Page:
SUBMARINES: Turning SSNs into SSBNs
November 5, 2004: When it comes to submarine design, history does repeat itself. The U.S. Navy plans to build its next class of ballistic missile submarines by simply taking the current (quite new) Virginia class attack (SSN) submarines, and inserting a section behind the sail, in order to accommodate the missile silos. The same thing was done in the 1950s, when the then current Skipjack class nuclear attack subs were so modified to create the George Washington class SSBN. These were the world’s first SSBNs, equipped with Polaris ICBMs.
The George Washington’s were 382 feet long, displaced 6,000 tons, and had a crew of 112. The first one entered service in 1959. Five were built between 1957 and 1961, and the last of them was decommissioned in 1985 (mainly because newer, more capable ICBMs for SSBNs had been designed that could not fit in the 16 George Washington class silos.) The 13 ton, 29 foot long Polaris missiles were actually IRBMs (intermediate range ballistic missiles), as their range was only 1,800-4,600 kilometers (depending on the version). The Skipjack’s, on which they were based, were 3,100 tons displacement and 252 feet long, with a crew of 99. The Skipjack was the first modern attack sub, having nuclear power and a tear drop shape hull. The first one was ordered in 1955, and the first George Washington class boat was already being built as a Skipjack before it was taken over for construction as an SSBN.
The current SSBN missile is the 58 ton, 44 foot long Trident II. Thus the larger Virginia class SSNs (7,000 tons, 377 feet long) would be spacious enough to have a missile silo section added. This will keep the cost of the new SSBNs down, although the main reason for converting SSN designs to SSBNs in the 1950s was to get the missile boats into service as quickly as possible. For over a decade, the Soviet Union had nothing like it.
November 1, 2004: Normally, a test of India’s Prithvi short-range (300 kilometers) ballistic missile would not draw notice. However, a recent test launch near Chandipur was notable – not for occurring, but from where the Prithvi was launched – underwater.
At present, five nations have ballistic missile submarines: The United States (14 Ohio-class SSBN), Russia (7 Delta IV-class SSBN and 2 Typhoons), France (a total of four SSBNs between the L’Inflexible and Le Triomphant classes – the latter are replacing the former), the United Kingdom (4 Vanguard-class SSBN), and the People’s Republic of China (one Xia-class SSBN). With the successful underwater launch of the Prithvi, India has now cleared a major technological hurdle in its effort to join this club.
Building a SSB or SSBN is difficult. First, one has to be able to build submarines. India has been working on this for a while – with their construction of six French-designed Scorpene-class diesel-electric submarines. One must also have reliable ballistic missiles – India has two in the Prithvi and the Agni. Another problem is to launch the missile successfully from underwater. The last requirement is the most important – submarines rely on stealth. Surfacing to launch a missile is a good way for a submarine to get spotted and sunk. The Prithvi will probably not be the candidate for submarine use due to its short range. Instead, the Agni-II is a more likely component, since its range is comparable to that of the Polaris A-1 (2000 kilometers to the 2200 of the Polaris).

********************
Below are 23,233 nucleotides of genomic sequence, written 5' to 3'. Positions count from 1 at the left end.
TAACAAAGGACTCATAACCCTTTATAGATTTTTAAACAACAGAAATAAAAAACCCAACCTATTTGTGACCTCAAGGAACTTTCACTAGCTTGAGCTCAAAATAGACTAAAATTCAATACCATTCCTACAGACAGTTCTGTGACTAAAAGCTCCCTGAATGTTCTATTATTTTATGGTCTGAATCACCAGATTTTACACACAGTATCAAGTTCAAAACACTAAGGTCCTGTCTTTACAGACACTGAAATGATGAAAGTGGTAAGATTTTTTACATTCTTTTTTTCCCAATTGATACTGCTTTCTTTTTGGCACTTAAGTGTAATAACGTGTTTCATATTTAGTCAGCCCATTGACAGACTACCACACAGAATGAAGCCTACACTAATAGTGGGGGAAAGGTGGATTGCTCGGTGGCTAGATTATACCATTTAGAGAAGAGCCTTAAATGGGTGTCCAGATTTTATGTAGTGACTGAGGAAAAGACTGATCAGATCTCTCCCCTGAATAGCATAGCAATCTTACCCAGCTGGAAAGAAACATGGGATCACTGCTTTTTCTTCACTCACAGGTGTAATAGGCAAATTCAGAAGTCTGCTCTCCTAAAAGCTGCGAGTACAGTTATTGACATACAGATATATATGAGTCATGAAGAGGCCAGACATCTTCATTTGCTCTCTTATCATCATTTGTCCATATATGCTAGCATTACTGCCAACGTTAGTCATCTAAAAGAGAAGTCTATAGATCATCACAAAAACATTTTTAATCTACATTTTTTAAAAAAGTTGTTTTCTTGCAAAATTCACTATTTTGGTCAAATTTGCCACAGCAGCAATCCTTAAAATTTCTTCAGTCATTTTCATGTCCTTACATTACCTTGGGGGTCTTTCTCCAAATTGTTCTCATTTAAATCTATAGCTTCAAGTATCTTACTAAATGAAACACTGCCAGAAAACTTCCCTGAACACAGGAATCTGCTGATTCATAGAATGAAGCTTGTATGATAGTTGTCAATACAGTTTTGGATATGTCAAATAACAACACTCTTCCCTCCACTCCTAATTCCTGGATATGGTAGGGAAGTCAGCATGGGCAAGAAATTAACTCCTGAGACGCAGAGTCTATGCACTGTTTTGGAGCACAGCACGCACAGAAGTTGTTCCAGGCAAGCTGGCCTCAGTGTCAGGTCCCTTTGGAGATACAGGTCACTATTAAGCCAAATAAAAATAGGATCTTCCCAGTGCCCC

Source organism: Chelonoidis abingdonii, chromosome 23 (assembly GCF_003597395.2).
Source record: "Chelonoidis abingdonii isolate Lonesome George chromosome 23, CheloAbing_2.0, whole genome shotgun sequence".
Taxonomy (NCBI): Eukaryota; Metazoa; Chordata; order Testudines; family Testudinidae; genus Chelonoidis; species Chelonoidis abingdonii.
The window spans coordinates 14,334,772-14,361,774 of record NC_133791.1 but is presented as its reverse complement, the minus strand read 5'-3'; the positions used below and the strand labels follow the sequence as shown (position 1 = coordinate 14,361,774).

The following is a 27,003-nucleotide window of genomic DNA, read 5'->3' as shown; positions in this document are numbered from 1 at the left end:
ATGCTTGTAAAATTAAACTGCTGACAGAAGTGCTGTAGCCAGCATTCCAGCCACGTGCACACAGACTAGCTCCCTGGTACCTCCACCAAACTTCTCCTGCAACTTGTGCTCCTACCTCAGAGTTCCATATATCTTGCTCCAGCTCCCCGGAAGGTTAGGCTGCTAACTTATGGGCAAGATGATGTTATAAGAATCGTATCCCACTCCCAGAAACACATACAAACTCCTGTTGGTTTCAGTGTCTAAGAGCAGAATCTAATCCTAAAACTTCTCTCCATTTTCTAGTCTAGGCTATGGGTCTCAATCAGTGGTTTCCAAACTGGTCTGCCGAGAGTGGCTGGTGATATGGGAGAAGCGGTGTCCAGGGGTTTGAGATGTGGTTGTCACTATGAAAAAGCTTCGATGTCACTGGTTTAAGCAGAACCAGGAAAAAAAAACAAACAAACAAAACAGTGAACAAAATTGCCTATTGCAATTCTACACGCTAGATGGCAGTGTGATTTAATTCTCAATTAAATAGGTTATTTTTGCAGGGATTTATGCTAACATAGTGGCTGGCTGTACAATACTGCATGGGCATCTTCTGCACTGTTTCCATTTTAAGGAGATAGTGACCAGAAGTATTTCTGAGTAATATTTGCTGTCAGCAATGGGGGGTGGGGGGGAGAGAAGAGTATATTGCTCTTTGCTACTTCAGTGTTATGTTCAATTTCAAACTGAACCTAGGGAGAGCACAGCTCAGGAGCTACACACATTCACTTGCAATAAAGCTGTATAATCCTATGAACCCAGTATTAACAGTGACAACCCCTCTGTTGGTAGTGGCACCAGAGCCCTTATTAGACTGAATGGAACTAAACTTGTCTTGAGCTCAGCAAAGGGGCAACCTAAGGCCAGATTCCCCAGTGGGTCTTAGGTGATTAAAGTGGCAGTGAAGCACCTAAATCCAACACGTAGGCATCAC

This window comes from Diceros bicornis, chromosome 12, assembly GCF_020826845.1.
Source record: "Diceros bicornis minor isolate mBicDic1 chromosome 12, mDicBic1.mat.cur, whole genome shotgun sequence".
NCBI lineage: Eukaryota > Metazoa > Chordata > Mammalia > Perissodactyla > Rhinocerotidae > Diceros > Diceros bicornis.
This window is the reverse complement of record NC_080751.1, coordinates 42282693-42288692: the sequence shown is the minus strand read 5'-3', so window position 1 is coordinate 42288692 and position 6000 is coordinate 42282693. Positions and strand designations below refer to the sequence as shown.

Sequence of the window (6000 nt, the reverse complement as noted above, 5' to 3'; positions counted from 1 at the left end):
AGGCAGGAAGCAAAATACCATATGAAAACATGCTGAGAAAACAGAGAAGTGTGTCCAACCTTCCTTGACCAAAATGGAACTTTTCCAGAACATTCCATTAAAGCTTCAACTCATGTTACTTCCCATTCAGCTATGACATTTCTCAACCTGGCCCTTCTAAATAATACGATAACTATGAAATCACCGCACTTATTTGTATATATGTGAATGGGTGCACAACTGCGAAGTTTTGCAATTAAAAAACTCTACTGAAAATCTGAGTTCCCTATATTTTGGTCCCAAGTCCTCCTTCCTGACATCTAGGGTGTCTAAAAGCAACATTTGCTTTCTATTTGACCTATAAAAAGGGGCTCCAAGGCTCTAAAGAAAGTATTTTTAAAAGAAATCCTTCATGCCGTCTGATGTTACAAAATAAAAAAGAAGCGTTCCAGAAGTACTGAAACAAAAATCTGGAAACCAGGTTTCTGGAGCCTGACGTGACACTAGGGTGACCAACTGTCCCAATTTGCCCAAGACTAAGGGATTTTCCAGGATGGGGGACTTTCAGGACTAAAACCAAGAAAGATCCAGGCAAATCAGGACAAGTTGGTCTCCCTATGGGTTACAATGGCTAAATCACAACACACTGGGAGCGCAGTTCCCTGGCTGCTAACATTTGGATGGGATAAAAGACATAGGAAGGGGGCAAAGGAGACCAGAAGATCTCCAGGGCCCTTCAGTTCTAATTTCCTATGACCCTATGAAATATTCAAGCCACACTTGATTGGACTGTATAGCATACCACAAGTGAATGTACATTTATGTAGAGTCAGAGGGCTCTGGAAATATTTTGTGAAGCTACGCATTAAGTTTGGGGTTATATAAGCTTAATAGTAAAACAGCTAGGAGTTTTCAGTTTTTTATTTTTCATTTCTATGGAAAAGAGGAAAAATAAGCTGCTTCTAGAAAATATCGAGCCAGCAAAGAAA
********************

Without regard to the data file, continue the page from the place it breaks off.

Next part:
One of India’s last major obstacles to deploying ballistic missile submarines is integrating the underwater-launch technology with a submarine design. One possible candidate is a stretched version of the Scorpene-class submarines India is building. That will only be a first step – the best nuclear deterrence submarines are nuclear-powered, which means they will not only be quiet, but they will never have to surface or snorkel to recharge their batteries. India has to be able to build both those SSBNs and the SSNs to protect them – and that will take time.
Despite those obstacles, India is well on the way to having a portion of its nuclear deterrence force in submarines. – Harold C. Hutchison (firstname.lastname@example.org)
October 24, 2004: The Royal Navy has signed a $145 million contract with the American General Dynamics Electric Boat Division – the builder of U.S. nuclear submarines – to help with the UK’s Astute nuclear submarine construction program. The contract comes on top of two previous contracts worth $52 million to resolve problems in building the Astute-class of hunter-killer submarines. The first boat in the class is four years behind schedule and is now expected to be turned over to the Royal Navy in late 2008. The original three boat order awarded in 1997 is at least a billion dollars over budget and an order for more subs has been delayed until it is clear how much the first three will finally cost.
Officials at BAE, the Astute-class builder, state Electric Boat is filling a gap in British submarine design expertise as well as assisting BAE in getting up to speed in computer-aided design methods and tools. BAE admits they could have managed the work themselves but it would have added more time and money to building the boats. BAE blames the British government in letting UK capabilities in nuclear submarine building decline between ordering the last of the Royal Navy’s Trident ballistic missile subs and the Astute-class. The UK had closed down its own warship design facilities. Said the official, “By the time we needed the designers, they were all on the golf course.” BAE got the “loan” of an Electric Boat executive this year to direct the Astute project.